The chairman of the House Intelligence Committee on Friday said his panel is "satisfied" with the information the Justice Department handed over regarding President TrumpDonald TrumpUN meeting with US, France canceled over scheduling issue Trump sues NYT, Mary Trump over story on tax history McConnell, Shelby offer government funding bill without debt ceiling MORE's unfounded claim that he and his aides were wiretapped by President ObamaBarack Hussein ObamaDems punch back over GOP holdup of Biden SBA nominee Biden congratulates Trudeau for winning third term as Canadian prime minister Republicans have moral and financial reasons to oppose raising the debt ceiling MORE.
“The Committee is satisfied that the Department of Justice has fully complied with our request for information from our March 8 letter on possible surveillance related to Donald Trump or his associates," Rep. Devin Nunes (R-Calif.) said in a statement.
The House and Senate intelligence panels had given the Justice Department until Monday to turn over information about Trump's allegation that former President Barack Obama ordered surveillance of his 2016 election campaign.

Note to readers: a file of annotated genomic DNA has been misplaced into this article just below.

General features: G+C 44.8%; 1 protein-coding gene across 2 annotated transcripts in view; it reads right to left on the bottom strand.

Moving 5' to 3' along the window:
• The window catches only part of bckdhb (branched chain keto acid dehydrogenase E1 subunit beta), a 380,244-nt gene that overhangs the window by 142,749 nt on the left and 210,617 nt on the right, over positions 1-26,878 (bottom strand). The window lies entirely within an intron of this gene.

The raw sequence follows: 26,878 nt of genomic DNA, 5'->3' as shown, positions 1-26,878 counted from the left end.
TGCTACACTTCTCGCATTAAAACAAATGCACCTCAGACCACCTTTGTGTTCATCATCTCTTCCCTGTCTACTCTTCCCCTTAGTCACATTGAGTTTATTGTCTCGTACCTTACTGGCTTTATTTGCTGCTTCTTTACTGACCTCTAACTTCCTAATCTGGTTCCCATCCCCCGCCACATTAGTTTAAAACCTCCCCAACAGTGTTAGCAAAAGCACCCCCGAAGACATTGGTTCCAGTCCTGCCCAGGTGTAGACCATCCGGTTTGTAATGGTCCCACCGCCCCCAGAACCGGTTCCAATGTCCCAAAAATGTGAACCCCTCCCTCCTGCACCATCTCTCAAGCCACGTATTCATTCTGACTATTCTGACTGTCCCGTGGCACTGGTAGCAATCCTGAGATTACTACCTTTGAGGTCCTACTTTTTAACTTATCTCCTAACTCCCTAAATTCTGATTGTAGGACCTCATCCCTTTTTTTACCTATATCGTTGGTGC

It wasn't immediately clear what information was submitted, though Nunes told CNN's Manu Raju that he did not believe it would back up Trump's wiretapping accusation.
I asked Nunes as he was heading into read DOJ letter if he thought it would back up Trump's wiretapping claim. He said: "I don't think so."— Manu Raju (@mkraju) March 17, 2017
Nunes said that the committee is still waiting for information from the FBI and CIA "that is necessary to determine whether information collected on U.S. persons was mishandled and leaked."
The National Security Agency, he said, has "partially met" the request, but would fully comply by the end of next week.
Trump tweeted March 4 accusing Obama of having his "wires tapped" in Trump Tower during the 2016 presidential campaign. He has stood by his claim despite lawmakers in both parties saying as of Thursday that they had not seen evidence to support his allegation.
White House press secretary Sean Spicer has sought to clarify the claim, saying that Trump put the wiretapping accusation "in quotes" and was more broadly referring to surveillance activities by the Obama administration.
The House Intelligence Committee will hold an open hearing on Russian interference in the election on Monday, where questions about Trump’s claims are sure to be raised. Lawmakers will have the opportunity to press FBI Director James Comey on the issue.
Morgan Chalfant contributed